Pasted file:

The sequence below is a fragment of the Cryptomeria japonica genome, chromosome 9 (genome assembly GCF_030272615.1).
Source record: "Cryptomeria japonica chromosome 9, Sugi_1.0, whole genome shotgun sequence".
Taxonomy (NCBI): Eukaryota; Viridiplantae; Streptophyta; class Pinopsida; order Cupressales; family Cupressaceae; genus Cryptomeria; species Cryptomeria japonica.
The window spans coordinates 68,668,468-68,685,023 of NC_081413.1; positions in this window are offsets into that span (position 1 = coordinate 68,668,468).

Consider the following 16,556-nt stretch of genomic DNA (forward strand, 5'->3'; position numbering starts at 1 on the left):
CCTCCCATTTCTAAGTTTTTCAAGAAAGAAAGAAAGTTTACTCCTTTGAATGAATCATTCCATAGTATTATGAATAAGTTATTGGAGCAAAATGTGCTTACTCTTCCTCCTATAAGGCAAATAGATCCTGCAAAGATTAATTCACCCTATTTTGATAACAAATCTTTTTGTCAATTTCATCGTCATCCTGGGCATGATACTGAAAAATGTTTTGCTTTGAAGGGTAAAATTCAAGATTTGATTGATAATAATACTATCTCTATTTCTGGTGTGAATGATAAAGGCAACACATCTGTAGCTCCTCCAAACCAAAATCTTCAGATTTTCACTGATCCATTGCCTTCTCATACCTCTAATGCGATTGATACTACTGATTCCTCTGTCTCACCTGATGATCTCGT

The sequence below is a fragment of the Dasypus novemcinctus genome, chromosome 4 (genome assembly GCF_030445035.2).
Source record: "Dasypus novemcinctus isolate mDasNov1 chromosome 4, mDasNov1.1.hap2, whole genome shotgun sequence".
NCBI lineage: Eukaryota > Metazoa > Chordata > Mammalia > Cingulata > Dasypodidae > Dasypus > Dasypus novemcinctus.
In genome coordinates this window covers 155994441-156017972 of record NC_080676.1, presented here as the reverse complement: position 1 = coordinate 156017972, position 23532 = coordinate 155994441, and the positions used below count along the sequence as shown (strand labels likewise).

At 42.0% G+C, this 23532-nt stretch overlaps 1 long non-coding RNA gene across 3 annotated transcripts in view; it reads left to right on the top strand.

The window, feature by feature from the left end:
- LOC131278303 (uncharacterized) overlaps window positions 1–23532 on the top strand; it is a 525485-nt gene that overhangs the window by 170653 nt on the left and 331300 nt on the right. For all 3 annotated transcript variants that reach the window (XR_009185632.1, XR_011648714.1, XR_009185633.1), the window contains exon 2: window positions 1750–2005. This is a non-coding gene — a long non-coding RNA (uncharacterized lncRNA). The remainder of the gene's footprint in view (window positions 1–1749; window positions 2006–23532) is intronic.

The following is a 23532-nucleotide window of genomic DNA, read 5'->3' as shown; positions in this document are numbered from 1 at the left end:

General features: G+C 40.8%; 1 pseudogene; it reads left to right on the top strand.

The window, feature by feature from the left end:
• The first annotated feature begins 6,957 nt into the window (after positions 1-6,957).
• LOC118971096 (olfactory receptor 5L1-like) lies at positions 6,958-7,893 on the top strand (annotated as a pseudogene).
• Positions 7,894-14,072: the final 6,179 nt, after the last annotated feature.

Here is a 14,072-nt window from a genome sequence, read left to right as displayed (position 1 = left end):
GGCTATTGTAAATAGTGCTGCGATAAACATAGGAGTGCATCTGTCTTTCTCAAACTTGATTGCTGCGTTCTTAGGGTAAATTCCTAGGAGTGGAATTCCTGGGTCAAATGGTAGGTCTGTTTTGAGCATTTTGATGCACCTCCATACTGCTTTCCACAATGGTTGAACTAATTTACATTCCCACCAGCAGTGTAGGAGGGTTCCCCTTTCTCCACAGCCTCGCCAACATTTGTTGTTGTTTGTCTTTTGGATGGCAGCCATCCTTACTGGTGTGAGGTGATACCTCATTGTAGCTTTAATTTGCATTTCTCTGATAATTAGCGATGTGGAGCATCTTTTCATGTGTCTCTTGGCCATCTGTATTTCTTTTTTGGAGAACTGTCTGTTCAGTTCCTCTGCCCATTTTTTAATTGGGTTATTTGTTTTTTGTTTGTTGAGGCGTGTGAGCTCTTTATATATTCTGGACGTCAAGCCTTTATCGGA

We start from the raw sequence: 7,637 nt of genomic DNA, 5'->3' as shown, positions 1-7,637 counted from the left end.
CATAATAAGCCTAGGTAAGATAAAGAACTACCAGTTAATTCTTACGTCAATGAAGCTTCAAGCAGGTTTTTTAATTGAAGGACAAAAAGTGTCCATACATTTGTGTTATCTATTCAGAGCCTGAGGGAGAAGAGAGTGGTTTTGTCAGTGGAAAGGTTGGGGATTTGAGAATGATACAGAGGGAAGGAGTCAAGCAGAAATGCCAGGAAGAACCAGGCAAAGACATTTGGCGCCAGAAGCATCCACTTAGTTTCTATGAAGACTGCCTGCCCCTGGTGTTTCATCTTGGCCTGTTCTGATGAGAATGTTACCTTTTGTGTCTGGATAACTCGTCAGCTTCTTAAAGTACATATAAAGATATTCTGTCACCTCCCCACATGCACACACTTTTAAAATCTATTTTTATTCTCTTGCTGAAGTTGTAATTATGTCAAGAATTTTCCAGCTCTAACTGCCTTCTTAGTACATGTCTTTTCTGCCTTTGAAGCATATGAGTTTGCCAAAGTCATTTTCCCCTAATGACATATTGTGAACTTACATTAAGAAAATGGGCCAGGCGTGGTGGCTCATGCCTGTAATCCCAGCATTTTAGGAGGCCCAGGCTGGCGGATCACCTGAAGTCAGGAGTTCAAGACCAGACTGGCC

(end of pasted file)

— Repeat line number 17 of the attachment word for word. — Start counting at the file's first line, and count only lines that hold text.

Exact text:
• The first annotated feature begins 6,957 nt into the window (after positions 1-6,957).